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Kincaid v. Government of District of Columbia

United States Court of Appeals, District of Columbia Circuit

April 25, 2017

Patrick Kincaid, on behalf of himself and all others similarly situated, et al., Appellants
v.
Government of the District of Columbia, Appellee

          Argued February 15, 2017

         Appeal from the United States District Court for the District of Columbia (No. 1:15-cv-00838)

          Jeffrey Light argued the cause for appellants. With him on the briefs were William Claiborne and Lynn E. Cunningham.

          Jason Lederstein, Assistant Attorney General, Office of the Attorney General for the District of Columbia, argued the cause for appellee. With him on the brief were Karl A. Racine, Attorney General, Todd S. Kim, Solicitor General, and Loren L. AliKhan, Deputy Solicitor General.

          Before: Kavanaugh, Circuit Judge, and Sentelle and Randolph, Senior Circuit Judges.

          OPINION

          Kavanaugh, Circuit Judge.

         This case concerns the District of Columbia's post-and-forfeit statute. Under that law, certain individuals arrested for misdemeanor crimes receive an opportunity to resolve their criminal charges immediately by paying a relatively small sum of money, typically $25 to $50. An arrestee who chooses to use the post-and-forfeit procedure is released without the need to attend any criminal proceedings and without any admission of fault or record of conviction. An arrestee who declines to use the post-and-forfeit procedure is entitled to all criminal due process protections, including an initial hearing before a judicial officer and a trial on the merits.

         In this case, a group of individuals who resolved their misdemeanor charges using the post-and-forfeit procedure later filed suit, challenging the procedure and the statute authorizing it as unconstitutional. They argue that the post-and-forfeit procedure deprives arrestees of their property in violation of the Due Process Clause of the Fifth Amendment. They also contend that the statute authorizing the post-and-forfeit procedure is void for vagueness under the Due Process Clause. The District Court dismissed those claims, concluding that the post-and-forfeit statute is consistent with the Due Process Clause. We affirm.

         I

         A

         In 2004, the Council of the District of Columbia adopted the First Amendment Rights and Police Standards Act. The Act took effect in 2005 following a 30-day period of congressional review. See 52 D.C. Reg. 5417 (June 10, 2005). Among other things, the Act codified D.C.'s longstanding "post-and-forfeit" procedure. See D.C. Code § 5-335.01.[1]That procedure has been used to resolve low-level criminal charges in the District for more than 50 years. Under the post-and-forfeit procedure, police officers may offer a misdemeanor arrestee the opportunity to "obtain a full and final resolution of the criminal charge" by posting and simultaneously forfeiting an amount of money associated with the charge. Id. § 5-335.01(a)(3). In other words, the post-and-forfeit procedure allows an arrestee to pay a sum of money to resolve his or her criminal charge without having to proceed through the traditional criminal process. The post-and-forfeit amounts are pre-determined by the Superior Court of the District of Columbia and are available online. Those amounts typically range from $25 to $50, but may in some cases extend up to $500 or $1, 000 for certain misdemeanor offenses. See Superior Court Bond and Collateral List, Non-Traffic Offenses (June 11, 2014).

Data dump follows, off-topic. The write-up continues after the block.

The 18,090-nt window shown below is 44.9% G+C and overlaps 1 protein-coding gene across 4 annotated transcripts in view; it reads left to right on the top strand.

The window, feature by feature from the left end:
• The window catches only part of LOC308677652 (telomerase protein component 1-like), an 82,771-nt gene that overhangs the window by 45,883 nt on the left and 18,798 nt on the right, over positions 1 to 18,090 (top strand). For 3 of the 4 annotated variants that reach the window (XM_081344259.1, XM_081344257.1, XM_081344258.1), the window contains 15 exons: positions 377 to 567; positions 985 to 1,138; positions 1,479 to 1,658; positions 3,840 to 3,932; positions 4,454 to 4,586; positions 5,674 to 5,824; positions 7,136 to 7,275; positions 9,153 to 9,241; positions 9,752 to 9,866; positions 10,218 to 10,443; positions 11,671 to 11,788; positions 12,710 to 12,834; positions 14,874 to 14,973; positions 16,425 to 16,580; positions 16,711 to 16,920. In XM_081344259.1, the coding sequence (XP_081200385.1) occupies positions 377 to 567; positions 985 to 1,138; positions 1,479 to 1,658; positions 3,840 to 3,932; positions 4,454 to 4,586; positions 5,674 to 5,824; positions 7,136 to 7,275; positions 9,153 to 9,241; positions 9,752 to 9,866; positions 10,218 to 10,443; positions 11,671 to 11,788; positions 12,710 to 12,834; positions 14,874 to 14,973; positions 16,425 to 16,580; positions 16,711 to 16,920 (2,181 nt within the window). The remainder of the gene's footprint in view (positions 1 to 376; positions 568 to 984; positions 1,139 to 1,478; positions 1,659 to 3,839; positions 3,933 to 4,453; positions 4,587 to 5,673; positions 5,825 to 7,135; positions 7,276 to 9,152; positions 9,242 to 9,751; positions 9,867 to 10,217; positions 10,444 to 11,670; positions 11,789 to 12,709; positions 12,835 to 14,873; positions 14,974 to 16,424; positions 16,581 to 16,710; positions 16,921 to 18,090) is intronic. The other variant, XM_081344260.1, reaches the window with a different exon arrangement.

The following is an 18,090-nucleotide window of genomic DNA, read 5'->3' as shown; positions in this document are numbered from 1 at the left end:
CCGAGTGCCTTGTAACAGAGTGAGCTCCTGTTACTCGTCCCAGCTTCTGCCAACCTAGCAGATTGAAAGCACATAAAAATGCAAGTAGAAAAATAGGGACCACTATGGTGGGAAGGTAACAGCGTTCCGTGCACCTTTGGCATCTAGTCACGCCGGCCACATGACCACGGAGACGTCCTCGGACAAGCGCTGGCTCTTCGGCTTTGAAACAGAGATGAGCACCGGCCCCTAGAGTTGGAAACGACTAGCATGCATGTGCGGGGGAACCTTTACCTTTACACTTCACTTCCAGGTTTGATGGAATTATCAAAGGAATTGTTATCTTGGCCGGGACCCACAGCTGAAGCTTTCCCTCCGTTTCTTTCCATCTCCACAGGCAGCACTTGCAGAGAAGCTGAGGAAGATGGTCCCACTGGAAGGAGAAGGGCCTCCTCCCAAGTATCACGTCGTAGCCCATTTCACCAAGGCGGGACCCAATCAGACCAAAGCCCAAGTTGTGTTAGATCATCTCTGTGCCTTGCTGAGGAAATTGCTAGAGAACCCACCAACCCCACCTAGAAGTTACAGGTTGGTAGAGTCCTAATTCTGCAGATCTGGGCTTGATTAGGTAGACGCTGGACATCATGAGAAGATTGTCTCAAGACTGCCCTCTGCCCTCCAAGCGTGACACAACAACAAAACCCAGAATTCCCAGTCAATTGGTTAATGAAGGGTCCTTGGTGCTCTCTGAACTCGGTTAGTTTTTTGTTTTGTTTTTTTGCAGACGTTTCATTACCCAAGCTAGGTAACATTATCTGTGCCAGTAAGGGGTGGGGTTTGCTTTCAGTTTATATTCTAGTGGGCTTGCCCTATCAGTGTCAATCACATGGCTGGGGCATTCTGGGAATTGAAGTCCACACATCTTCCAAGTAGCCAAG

An arrestee who chooses to use the post-and-forfeit procedure must pay the amount associated with his or her misdemeanor charge. Following payment, the arrestee's charge is fully resolved and the arrestee need not attend any further criminal proceedings. The statute makes clear that an arrestee's choice to use the post-and-forfeit procedure "is not a conviction of a crime and shall not be equated to a criminal conviction." D.C. Code § 5-335.01(b). The statute similarly specifies that resolution of a charge using the post-and-forfeit procedure "may not be relied upon by any District of Columbia court or agency in a subsequent criminal, civil, or administrative proceeding or administrative action to impose any sanction, penalty, enhanced sentence, or civil disability." Id.

         By statute, an arrestee who receives a post-and-forfeit offer must also be provided with a form that explains the post-and-forfeit process. The form must make clear, among other things, that the arrestee has "the right to choose" whether to "[a]ccept the post-and-forfeit offer and terminate the criminal case" or, alternatively, "[p]roceed with the criminal case and a potential adjudication on the merits of the criminal charge." Id. § 5-335.01(e)(2); see also id. § 5-335.01(e)(1), (3)-(7). In order to accept a post-and-forfeit offer, an arrestee must indicate his or her understanding and approval of the process by signing the required form. Id. § 5-335.01(g).

         An arrestee may choose to decline a post-and-forfeit offer and instead contest the criminal charges. If an arrestee does so, the criminal process moves forward as usual. The arrestee is afforded all of the traditional due process protections associated with the criminal process. Those protections may include, among other things, a hearing before a judicial officer. Pending that hearing, an arrestee is released "on citation" with instructions to return to court. See id. § 5-335.01(e)(3); id. ยง 23-584. If the Government ...


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